What happens when you switch the Montagues and Capulets to Russian and the U.S. in a cold war comedy? You get this delightful little film stuffed with laughs but devoid of tragedy. Peter Ustinov's character runs his tiny republic with simple ambitons and common sense in contrast to the absurdity of the U.S. and Russians vying for the miniscule country's vote in the U.N. These star-crossed lovers are destined to get together. "A plague on both your houses!"
*NOTE: Video and audio quality of this movie is excellent. There is a small semi-transparent logo in the bottom right-hand corner. It comes with plain packaging.
Romanoff and Juliet is one of the best movies I've seen, and had me laughing out loud most of the time. It is both a lighthearted comedy and an excellent satire of both the US and the Soviet Union. A very intelligent and deep satire, at that, which gets just about everything right. Peter Ustinov is very likeable and extremely funny in his role, but so are all the other actors. A true gem. 10/10
- Small, delightful movie
I first saw this movie in a theater when I was 7. Since then I have watched all or part of the movie more than 20 times. Peter Ustinov is marvelous in this very amusing little film about life and love in a micro-nation in central Europe. Along with the tiny nation of Grand Fenwick (see The Mouse That Roared), Concordia stands as a testimate that bigger nations with more money and higher educations are not necessarily happier or more grounded in reality. Nor that they can wirld their power any more wisely.
This is, of course, a takeoff on Romeo and Juliet (by some English writer or so I hear). This time the Romeo (Romanoff) is son of the Soviet Ambassador to Concordia while Juliet is daughter of his American counterpart. Ustinov is the leader of Concordia with more than a touch of mischief and Cupid in his soul. His character is an observer of people and he knows what makes us "tick."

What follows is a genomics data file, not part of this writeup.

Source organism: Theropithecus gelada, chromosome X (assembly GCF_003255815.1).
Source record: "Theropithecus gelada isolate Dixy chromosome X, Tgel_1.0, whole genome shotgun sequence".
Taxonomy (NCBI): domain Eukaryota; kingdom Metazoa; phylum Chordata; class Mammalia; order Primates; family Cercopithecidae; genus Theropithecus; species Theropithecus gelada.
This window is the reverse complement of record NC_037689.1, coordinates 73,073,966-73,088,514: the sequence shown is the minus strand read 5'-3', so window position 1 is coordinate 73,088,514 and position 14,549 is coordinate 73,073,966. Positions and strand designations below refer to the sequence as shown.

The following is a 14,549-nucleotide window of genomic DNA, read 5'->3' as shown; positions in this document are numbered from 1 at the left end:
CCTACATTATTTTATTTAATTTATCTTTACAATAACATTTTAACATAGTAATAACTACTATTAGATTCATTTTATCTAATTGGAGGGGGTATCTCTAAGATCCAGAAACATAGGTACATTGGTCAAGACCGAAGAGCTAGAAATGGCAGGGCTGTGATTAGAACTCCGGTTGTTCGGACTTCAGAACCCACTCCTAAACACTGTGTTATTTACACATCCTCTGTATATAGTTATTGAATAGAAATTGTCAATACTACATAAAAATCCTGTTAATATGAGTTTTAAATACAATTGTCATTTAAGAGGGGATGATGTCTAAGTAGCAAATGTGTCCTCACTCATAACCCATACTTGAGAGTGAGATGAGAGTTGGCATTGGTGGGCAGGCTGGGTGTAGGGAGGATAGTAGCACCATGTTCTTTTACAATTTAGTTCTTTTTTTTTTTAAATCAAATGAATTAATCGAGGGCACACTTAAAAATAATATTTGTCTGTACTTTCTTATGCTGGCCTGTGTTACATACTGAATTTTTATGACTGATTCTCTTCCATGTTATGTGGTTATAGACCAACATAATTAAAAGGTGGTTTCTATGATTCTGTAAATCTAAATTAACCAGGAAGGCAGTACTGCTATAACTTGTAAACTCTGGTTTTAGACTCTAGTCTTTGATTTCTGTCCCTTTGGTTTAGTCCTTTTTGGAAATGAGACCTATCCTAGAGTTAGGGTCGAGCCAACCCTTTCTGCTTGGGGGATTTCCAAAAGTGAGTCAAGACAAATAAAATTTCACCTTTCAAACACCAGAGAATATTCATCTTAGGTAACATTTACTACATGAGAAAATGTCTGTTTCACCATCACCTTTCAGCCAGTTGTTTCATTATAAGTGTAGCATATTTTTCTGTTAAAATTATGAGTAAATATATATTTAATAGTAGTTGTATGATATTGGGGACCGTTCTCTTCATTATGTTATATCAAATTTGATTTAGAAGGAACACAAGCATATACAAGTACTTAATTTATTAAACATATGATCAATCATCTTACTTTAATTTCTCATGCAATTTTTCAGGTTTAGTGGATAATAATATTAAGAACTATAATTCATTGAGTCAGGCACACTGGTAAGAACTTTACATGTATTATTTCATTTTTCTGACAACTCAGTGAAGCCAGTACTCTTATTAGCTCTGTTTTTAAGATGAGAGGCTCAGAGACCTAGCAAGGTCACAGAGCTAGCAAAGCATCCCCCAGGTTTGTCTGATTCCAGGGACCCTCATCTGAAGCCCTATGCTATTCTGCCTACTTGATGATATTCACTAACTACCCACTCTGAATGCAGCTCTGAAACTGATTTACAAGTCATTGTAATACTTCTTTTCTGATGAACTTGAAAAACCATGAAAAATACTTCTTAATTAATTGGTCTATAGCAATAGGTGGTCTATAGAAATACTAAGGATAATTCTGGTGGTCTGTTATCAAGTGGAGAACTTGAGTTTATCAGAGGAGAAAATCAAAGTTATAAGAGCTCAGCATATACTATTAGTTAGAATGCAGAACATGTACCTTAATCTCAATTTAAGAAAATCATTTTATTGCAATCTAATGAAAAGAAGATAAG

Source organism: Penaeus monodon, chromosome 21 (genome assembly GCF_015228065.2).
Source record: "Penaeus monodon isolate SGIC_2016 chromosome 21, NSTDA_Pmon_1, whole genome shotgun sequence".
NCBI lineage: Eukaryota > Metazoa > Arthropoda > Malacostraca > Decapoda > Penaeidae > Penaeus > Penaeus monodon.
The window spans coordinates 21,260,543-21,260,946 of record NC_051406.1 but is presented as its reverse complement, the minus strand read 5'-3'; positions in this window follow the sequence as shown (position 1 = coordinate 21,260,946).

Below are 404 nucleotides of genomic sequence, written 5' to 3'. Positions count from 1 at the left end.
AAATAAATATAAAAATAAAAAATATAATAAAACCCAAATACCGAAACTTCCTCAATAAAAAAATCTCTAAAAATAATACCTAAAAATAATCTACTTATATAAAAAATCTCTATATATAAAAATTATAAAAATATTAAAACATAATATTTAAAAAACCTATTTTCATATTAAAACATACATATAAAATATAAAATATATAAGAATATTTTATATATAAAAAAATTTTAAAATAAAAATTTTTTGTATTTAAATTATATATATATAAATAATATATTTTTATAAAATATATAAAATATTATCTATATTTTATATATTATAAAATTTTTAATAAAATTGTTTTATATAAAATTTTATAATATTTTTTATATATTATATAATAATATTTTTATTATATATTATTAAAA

The scenes where he is going back and forth between the two Ambassodors, playing each against the other, is beautiful and very funny.
Notable in this is the appearance of a young Peter Jones, later to be famous as the voice of the book in Hitchhiker's Guide To The Galaxy, and of John Gavin, then an actor and later an Americal Ambassador himself.
If you are looking for a grandious movie with almost-too-clever-for-its-own-good dialog and huge sets and even extras that don't look at the camera, then you will not like this one. But, if you too have a soft spot for romance, like Peter Ustinov movies (he wrote and directed as well as starred in this) and don't mind having a somewhat haunting musical melody running through you head after seeing this, then get this or tape it on one of the movie channels.
cast: Peter Ustinov .... The General of Concordia
Sandra Dee .... Juliet Moulsworth
John Gavin .... Igor Romanoff
Akim Tamiroff .... Vadim Romanoff
Alix Talton .... Beulah
Rik Van Nutter .... Freddie (as Rik Von Nutter)
John Phillips .... Hooper Moulsworth
Peter Jones .... Otto
Tamara Shayne .... Evdokia Romanoff
Suzanne Cloutier .... Marfa
Edward Atienza .... Patriarch
John Alderson .... Randle Wix
Thomas Chalmers .... Chief Executive
Carl Don .... The spy
Tonio Selwart .... U.N. President (as Tony Selwart).
Runtime: 103 min
Also Known As:
Dig That Juliet (1961)